Back to school: Sandy Hook students wave on their way to their new school, with one young boy holding up his fingers in a sign Americans recognise as a peace sign
In Newtown, the surviving children of the Sandy Hook Elementary School massacre returned to classes on Thursday for the first time since the killing (click HERE if you missed it), relocating to a refurbished school in a nearby town. Children were pictured boarding buses, while police officers stood guard outside the school to check IDs of parents dropping off their sons and daughters.
In one particularly striking image, a young boy aboard a yellow school bus held his fingers in a peace sign as the vehicle passed memorials and welcoming signs on its new route.
With their original school still being treated as a crime scene, the more than 400 students are now attending a school, formerly known as Chalk Hill School, in the neighboring town of Monroe.
The site has taken the name Sandy Hook Elementary School - known as the place where six staff members and 20 children lost their lives on December 14 - after discussions with staff.
Police officers have been guarding the new school and a senior officer described it as 'the safest school in America'.
For her son's first day of school since last month's massacre at his Sandy Hook Elementary, Sarah Caron tried to make Thursday as normal as possible. She made his favorite pancakes, and she walked the second-grader to the top of the driveway for the school bus.
But it was harder than usual to say goodbye.
"I hugged him a lot longer than normal, until he said, `Mommy, please,'" she said. "And then he got on the bus, and he was OK."
Her 7-year-old son, William, was among more than 400 students who escaped a gunman's rampage that killed 20 first-graders and six educators at Sandy Hook on Dec. 14. On Thursday, the returning students settled in at their old, familiar desks but in a different school in a different town.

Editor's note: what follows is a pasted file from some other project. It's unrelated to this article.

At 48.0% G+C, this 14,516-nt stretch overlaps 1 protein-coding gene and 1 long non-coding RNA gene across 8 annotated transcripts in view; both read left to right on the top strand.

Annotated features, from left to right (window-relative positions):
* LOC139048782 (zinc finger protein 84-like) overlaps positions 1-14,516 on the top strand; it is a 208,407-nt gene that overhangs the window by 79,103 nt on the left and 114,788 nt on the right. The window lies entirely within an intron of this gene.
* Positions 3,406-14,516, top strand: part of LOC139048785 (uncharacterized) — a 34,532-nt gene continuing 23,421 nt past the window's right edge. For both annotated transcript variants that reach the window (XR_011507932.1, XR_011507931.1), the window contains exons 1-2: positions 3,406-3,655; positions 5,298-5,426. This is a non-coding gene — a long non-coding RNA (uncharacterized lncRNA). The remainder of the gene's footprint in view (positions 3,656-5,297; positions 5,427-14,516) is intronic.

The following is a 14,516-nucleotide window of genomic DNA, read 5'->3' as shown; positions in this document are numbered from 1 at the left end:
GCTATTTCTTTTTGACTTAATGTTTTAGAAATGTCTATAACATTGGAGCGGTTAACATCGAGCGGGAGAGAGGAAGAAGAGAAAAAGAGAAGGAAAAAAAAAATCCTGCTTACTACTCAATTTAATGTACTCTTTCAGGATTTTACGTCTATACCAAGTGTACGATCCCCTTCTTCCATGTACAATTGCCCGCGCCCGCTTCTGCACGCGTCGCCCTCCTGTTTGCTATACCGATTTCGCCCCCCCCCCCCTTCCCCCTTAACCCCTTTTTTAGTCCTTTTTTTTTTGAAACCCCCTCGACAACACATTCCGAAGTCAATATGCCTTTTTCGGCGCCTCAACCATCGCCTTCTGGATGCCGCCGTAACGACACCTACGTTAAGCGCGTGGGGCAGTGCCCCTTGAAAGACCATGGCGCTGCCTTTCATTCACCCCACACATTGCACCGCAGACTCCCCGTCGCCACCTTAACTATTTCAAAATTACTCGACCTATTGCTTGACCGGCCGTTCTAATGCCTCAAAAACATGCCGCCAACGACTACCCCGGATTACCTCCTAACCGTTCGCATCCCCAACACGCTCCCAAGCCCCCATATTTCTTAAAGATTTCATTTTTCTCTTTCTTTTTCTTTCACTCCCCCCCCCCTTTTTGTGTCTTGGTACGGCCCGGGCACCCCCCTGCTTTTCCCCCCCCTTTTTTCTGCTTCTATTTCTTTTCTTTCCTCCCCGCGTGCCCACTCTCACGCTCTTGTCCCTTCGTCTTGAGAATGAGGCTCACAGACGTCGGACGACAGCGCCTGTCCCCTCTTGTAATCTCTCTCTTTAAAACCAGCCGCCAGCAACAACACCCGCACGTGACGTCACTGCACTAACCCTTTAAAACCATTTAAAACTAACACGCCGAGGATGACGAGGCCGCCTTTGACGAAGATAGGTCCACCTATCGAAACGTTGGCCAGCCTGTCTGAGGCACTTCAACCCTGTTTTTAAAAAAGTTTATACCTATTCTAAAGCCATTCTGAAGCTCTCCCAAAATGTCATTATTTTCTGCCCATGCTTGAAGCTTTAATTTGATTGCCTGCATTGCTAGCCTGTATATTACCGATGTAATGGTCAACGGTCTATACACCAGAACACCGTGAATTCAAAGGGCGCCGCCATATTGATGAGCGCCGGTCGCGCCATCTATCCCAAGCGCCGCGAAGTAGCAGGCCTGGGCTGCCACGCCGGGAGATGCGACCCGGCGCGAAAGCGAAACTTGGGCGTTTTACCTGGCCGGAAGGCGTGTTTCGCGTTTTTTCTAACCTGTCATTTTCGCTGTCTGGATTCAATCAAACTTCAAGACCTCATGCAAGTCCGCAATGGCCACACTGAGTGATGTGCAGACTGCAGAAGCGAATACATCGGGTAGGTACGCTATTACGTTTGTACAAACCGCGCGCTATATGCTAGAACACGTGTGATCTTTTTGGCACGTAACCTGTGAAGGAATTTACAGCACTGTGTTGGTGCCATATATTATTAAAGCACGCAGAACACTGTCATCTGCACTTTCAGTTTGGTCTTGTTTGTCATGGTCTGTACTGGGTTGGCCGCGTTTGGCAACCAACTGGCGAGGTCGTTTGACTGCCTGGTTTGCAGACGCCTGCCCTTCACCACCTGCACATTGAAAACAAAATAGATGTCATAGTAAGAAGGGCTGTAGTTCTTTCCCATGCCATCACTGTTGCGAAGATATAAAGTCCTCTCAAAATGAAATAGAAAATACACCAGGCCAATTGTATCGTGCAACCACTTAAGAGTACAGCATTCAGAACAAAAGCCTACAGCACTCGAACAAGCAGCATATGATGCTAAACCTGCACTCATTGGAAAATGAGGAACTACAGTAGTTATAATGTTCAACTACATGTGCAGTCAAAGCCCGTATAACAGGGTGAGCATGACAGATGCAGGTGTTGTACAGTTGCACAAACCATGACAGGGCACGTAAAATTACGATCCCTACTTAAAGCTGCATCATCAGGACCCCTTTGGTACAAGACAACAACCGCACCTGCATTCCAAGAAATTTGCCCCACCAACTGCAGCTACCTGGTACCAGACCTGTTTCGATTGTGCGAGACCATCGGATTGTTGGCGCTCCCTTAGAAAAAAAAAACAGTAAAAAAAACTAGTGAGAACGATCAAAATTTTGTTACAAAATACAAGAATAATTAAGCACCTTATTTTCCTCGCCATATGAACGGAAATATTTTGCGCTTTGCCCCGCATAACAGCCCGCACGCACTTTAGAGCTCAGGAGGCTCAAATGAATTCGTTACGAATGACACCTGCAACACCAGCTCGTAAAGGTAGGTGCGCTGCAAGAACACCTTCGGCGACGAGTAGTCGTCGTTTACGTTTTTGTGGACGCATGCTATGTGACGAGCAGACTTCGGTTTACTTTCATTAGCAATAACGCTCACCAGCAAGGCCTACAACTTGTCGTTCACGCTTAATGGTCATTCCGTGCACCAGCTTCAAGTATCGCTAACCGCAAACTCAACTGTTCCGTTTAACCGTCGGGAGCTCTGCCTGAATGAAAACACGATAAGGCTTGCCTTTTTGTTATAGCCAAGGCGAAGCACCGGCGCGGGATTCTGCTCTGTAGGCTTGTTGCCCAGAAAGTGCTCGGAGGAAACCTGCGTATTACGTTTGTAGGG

The school district said parents who wanted to be close to their children could stay in classrooms or an auditorium throughout the first day, but they were encouraged to take their children to the bus to help them return to their routine.
Newtown Superintendent of Schools Janet Robinson said the school has been transformed into a 'cheerful' place for the students to resume normal school routines.
She said mental health counselors are available for anyone who needs them.
'We will go to our regular schedule,' she said. 'We will be doing a normal day.'
Teams of workers, many of them volunteers, prepared the school with fresh paint and new furniture and even raised bathroom floors so the smaller elementary school students can reach the toilets.
The students' desks, backpacks and other belongings that were left behind following the shooting were taken to the new school to make them feel at home.
Monroe police Lt. Keith White said attendance was very good and the children were getting back to "business as usual."
"A lot of them were happy to see their friends they hadn't seen in a while," he said.